WO2007100190A1 (en) * 2006-02-28 2007-09-07 Yong Gyu Jun An applicator for treating skin and the method for treating skin using the same
US20080139972A1 (en) * 2002-10-28 2008-06-12 John Perrier Ultrasonic medical device
EP1944000A1 (en) * 2007-01-15 2008-07-16 Matsushita Electric Works, Ltd. Skin care device
CN100428922C (en) 2001-05-28 2008-10-29 松下电工株式会社 Ultrasound wave beautying device
US20090054980A1 (en) * 2006-03-30 2009-02-26 The Government Of The U.S, As Represented By The Secretary,Department Of Health And Human Services Device for Volitional Swallowing with a Substitute Sensory System
US7559945B2 (en) 2006-01-13 2009-07-14 Clarimedix Inc. Multi-spectral photon therapy device and methods of use
US20090187124A1 (en) * 2005-07-01 2009-07-23 The Government Of The Usa, As Represented By The Secretary, Dept. Of Health & Human Services Systems and methods for recovery from motor control via stimulation to a substituted site to an affected area
US20090204034A1 (en) * 2008-02-07 2009-08-13 May Clifford B Apparatus and Method for Administering Pain Relief
US20100063423A1 (en) * 2006-12-19 2010-03-11 Cedars-Sinai Medical Center Ultrasonic bath to increase tissue perfusion
US20100121196A1 (en) * 1996-06-28 2010-05-13 Sonosite, Inc. Ultrasonic Signal Processor for a Hand Held Ultrasonic Diagnostic Instrument
US20110054346A1 (en) * 2005-03-01 2011-03-03 Checkpoint Surgical, Llc Systems and methods for Intra-operative semi-quantitative threshold neural response testing related applications
US20110060238A1 (en) * 2005-03-01 2011-03-10 Checkpoint Surgical, Llc Systems and methods for intra-operative physiological functional stimulation
US20110060242A1 (en) * 2005-03-01 2011-03-10 Checkpoint Surgical, Llc Systems and methods for intra-operative stimulation within a surgical field
US20110060243A1 (en) * 2005-03-01 2011-03-10 Checkpoint Surgical, Llc Systems and methods for intra-operative regional neural stimulation
US8443811B1 (en) * 2002-02-27 2013-05-21 CAMS Medical Instruments, Inc. Therapy tools and treatment methods
US8579839B2 (en) 2005-07-01 2013-11-12 The United States Of America, As Represented By The Secretary, Department Of Health And Human Services Methods for recovery from motor control via stimulation to a substituted site to an affected area
US20130310905A1 (en) * 2002-02-27 2013-11-21 CAMS Medical Instruments, Inc. Personal Tuner with Biosensor and Bioscanner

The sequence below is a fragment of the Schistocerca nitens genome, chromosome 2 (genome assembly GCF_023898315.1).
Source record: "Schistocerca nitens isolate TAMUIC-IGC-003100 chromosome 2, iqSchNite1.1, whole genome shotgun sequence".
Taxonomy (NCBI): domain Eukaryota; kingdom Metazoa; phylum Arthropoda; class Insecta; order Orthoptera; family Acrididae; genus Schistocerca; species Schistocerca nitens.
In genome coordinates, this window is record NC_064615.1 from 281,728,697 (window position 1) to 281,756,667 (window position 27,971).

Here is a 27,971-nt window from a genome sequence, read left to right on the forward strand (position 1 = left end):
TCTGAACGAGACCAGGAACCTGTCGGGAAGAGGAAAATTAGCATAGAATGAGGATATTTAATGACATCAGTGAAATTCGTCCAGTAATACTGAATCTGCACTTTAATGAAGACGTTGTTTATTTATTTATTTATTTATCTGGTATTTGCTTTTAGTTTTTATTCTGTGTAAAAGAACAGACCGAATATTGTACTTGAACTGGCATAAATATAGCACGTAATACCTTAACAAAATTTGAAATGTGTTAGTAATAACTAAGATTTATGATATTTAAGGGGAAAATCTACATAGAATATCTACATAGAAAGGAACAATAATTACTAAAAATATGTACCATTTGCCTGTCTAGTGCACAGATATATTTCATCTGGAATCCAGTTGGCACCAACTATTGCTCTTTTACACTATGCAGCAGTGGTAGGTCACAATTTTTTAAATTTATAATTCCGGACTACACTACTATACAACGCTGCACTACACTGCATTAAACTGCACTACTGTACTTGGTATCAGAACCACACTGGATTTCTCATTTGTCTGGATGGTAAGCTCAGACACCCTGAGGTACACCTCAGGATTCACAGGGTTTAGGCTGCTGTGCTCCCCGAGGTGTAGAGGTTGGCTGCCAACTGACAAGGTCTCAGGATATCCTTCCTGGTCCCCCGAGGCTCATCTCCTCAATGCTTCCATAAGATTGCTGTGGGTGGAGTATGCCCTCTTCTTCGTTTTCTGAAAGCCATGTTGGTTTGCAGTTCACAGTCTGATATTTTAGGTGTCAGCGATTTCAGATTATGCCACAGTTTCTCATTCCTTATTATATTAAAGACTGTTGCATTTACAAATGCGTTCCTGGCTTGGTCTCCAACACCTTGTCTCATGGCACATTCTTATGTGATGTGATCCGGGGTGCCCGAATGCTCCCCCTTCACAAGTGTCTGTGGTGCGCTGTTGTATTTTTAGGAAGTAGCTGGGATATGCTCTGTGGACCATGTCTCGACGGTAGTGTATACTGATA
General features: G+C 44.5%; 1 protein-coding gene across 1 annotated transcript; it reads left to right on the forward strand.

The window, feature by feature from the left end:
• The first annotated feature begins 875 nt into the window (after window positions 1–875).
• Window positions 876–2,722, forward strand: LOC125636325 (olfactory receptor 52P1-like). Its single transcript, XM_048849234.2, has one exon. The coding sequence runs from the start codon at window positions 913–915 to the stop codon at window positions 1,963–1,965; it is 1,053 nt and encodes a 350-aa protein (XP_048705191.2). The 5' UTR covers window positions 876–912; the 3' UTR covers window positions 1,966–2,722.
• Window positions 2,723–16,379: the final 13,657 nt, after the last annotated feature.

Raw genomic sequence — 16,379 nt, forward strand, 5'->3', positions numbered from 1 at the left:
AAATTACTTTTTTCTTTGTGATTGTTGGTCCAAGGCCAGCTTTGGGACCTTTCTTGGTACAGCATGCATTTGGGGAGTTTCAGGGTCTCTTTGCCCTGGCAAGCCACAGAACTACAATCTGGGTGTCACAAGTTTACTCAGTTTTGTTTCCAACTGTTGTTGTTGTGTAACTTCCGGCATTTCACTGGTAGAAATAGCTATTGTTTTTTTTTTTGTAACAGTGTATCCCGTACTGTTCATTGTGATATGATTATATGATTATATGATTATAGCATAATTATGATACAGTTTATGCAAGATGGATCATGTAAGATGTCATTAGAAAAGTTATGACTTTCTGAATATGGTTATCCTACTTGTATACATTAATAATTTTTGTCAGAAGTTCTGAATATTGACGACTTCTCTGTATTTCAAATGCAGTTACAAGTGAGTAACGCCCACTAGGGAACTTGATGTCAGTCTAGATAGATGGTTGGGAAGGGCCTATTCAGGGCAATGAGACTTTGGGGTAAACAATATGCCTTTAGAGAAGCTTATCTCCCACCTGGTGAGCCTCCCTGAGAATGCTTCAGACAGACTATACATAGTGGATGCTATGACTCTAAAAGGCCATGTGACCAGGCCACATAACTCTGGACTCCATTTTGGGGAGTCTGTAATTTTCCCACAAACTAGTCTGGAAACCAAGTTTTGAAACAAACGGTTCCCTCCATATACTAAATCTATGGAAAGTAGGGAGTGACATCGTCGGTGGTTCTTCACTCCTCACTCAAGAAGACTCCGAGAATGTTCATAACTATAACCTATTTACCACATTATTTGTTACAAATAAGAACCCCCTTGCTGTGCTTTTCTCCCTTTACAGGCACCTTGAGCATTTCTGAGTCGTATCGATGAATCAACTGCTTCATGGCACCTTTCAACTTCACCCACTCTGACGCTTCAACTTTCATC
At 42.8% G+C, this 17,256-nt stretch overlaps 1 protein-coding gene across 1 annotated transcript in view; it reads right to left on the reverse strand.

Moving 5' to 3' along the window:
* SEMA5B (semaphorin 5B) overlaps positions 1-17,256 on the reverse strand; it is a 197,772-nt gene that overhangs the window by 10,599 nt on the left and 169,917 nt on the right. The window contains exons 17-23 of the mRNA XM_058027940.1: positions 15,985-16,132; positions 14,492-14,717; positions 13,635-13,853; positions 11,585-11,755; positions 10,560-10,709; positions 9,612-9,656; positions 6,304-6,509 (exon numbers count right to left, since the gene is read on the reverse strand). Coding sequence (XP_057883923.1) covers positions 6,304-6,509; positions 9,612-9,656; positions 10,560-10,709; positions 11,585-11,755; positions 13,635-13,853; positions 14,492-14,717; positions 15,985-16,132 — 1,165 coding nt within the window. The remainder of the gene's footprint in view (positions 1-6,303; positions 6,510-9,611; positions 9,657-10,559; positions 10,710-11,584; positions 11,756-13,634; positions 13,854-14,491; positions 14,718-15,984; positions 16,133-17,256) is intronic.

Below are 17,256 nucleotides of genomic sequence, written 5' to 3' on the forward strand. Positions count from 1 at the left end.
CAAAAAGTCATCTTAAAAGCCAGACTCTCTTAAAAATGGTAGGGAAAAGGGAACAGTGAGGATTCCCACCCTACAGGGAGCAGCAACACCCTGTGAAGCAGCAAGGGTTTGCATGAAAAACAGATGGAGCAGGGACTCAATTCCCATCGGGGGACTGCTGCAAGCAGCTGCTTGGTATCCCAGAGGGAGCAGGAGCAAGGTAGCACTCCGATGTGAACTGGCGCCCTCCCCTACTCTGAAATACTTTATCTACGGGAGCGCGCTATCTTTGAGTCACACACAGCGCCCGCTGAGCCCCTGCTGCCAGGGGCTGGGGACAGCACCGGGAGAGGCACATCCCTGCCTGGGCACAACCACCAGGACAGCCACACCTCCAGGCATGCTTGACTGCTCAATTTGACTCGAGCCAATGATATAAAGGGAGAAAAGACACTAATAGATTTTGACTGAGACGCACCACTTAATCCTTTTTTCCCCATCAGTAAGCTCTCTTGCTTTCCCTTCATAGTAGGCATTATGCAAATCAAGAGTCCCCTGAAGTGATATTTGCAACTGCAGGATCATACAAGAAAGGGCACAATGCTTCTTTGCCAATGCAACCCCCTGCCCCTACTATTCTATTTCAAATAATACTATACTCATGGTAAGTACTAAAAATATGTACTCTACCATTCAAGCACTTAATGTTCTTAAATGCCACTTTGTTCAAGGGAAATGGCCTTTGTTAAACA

USD732679S1 (en) * 2013-02-28 2015-06-23 Syneron Medical Ltd. Applicator for an apparatus for skin treatment
USD733310S1 (en) * 2013-02-28 2015-06-30 Syneron Medical Ltd. Applicator for an apparatus for skin treatment

Citations (16)

* Cited by examiner, † Cited by third party
Publication number Priority date Publication date Assignee Title
US2838672A (en) * 1954-06-29 1958-06-10 Physical Medicine Products Co Electro-therapy generator
GB881837A (en) * 1957-01-31 1961-11-08 Mark E Degroff Electro-sonic apparatus
US3219029A (en) * 1963-03-25 1965-11-23 Groff De Remote control medical therapy instrument
US3374784A (en) * 1966-01-07 1968-03-26 George T. Brent Mechanical massage apparatus with crank and slide
US3841306A (en) * 1972-10-25 1974-10-15 Univ Iowa State Res Found Inc Implantable, non-contacting nerve stimulating transducer
US4112923A (en) * 1976-08-24 1978-09-12 Tomecek Jerry J Antonomic transcutaneous affect device
US4197851A (en) * 1977-04-14 1980-04-15 Fellus Victor M Apparatus for emitting high-frequency electromagnetic waves
US4232678A (en) * 1977-05-16 1980-11-11 Joseph Skovajsa Device for the local treatment of a patient, and more particularly applicable in acupuncture and auriculotheraphy
US4315503A (en) * 1976-11-17 1982-02-16 Electro-Biology, Inc. Modification of the growth, repair and maintenance behavior of living tissues and cells by a specific and selective change in electrical environment
US4431000A (en) * 1978-11-29 1984-02-14 Gatron Corporation Transcutaneous nerve stimulator with pseusorandom pulse generator
US4453547A (en) * 1981-04-06 1984-06-12 Physio Technology, Inc. T-Wave inhibiting system
US4532938A (en) * 1983-05-04 1985-08-06 Theratronics, Inc. Electrotherapy apparatus
US4535777A (en) * 1981-08-20 1985-08-20 Physio Technology, Inc. Method of providing electrical stimulation of tissue
US4587957A (en) * 1981-08-20 1986-05-13 Physio Technology, Inc. Tissue and bone regeneration
US4690141A (en) * 1985-09-16 1987-09-01 Castel John C Fresnel lens light applicator
US4722326A (en) * 1985-11-04 1988-02-02 Ruderian Max J Vibratory therapeutic device

Patent Citations (16)

* Cited by examiner, † Cited by third party
Publication number Priority date Publication date Assignee Title
US2838672A (en) * 1954-06-29 1958-06-10 Physical Medicine Products Co Electro-therapy generator
GB881837A (en) * 1957-01-31 1961-11-08 Mark E Degroff Electro-sonic apparatus
US3219029A (en) * 1963-03-25 1965-11-23 Groff De Remote control medical therapy instrument
US3374784A (en) * 1966-01-07 1968-03-26 George T. Brent Mechanical massage apparatus with crank and slide
US3841306A (en) * 1972-10-25 1974-10-15 Univ Iowa State Res Found Inc Implantable, non-contacting nerve stimulating transducer
US4112923A (en) * 1976-08-24 1978-09-12 Tomecek Jerry J Antonomic transcutaneous affect device
US4315503A (en) * 1976-11-17 1982-02-16 Electro-Biology, Inc. Modification of the growth, repair and maintenance behavior of living tissues and cells by a specific and selective change in electrical environment
US4197851A (en) * 1977-04-14 1980-04-15 Fellus Victor M Apparatus for emitting high-frequency electromagnetic waves
US4232678A (en) * 1977-05-16 1980-11-11 Joseph Skovajsa Device for the local treatment of a patient, and more particularly applicable in acupuncture and auriculotheraphy
US4431000A (en) * 1978-11-29 1984-02-14 Gatron Corporation Transcutaneous nerve stimulator with pseusorandom pulse generator